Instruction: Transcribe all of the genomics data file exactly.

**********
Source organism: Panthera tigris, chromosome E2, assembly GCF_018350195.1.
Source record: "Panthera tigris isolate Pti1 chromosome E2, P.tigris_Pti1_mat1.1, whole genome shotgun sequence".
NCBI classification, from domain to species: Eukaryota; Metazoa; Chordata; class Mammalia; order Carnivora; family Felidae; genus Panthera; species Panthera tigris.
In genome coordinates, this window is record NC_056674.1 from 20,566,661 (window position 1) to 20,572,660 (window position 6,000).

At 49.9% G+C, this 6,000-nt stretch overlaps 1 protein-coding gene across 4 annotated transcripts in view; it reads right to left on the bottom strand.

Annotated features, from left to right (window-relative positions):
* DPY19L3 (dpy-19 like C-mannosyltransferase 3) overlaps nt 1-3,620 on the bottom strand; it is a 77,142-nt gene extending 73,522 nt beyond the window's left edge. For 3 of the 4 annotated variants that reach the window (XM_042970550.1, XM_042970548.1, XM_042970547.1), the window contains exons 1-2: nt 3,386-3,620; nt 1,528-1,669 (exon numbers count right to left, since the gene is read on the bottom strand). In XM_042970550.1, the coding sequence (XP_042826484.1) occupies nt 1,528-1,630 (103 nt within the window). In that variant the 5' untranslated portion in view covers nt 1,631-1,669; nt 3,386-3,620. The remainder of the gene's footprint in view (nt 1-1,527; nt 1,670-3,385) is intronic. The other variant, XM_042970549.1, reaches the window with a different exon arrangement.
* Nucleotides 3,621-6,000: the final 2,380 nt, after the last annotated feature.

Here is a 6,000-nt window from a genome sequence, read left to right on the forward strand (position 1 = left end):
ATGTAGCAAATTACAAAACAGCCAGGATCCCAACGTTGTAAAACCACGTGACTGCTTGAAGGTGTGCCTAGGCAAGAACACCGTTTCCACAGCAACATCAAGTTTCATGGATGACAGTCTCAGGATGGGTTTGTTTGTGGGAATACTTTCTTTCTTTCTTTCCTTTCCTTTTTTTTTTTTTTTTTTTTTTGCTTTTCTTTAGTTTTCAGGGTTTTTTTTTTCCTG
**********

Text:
Source organism: Panthera tigris, chromosome E2, assembly GCF_018350195.1.
Source record: "Panthera tigris isolate Pti1 chromosome E2, P.tigris_Pti1_mat1.1, whole genome shotgun sequence".
NCBI classification, from domain to species: Eukaryota; Metazoa; Chordata; class Mammalia; order Carnivora; family Felidae; genus Panthera; species Panthera tigris.
In genome coordinates, this window is record NC_056674.1 from 20,566,661 (window position 1) to 20,572,660 (window position 6,000).

At 49.9% G+C, this 6,000-nt stretch overlaps 1 protein-coding gene across 4 annotated transcripts in view; it reads right to left on the bottom strand.

Annotated features, from left to right (window-relative positions):
* DPY19L3 (dpy-19 like C-mannosyltransferase 3) overlaps nt 1-3,620 on the bottom strand; it is a 77,142-nt gene extending 73,522 nt beyond the window's left edge. For 3 of the 4 annotated variants that reach the window (XM_042970550.1, XM_042970548.1, XM_042970547.1), the window contains exons 1-2: nt 3,386-3,620; nt 1,528-1,669 (exon numbers count right to left, since the gene is read on the bottom strand). In XM_042970550.1, the coding sequence (XP_042826484.1) occupies nt 1,528-1,630 (103 nt within the window). In that variant the 5' untranslated portion in view covers nt 1,631-1,669; nt 3,386-3,620. The remainder of the gene's footprint in view (nt 1-1,527; nt 1,670-3,385) is intronic. The other variant, XM_042970549.1, reaches the window with a different exon arrangement.
* Nucleotides 3,621-6,000: the final 2,380 nt, after the last annotated feature.

Here is a 6,000-nt window from a genome sequence, read left to right on the forward strand (position 1 = left end):
ATGTAGCAAATTACAAAACAGCCAGGATCCCAACGTTGTAAAACCACGTGACTGCTTGAAGGTGTGCCTAGGCAAGAACACCGTTTCCACAGCAACATCAAGTTTCATGGATGACAGTCTCAGGATGGGTTTGTTTGTGGGAATACTTTCTTTCTTTCTTTCCTTTCCTTTTTTTTTTTTTTTTTTTTTTGCTTTTCTTTAGTTTTCAGGGTTTTTTTTTTCCTG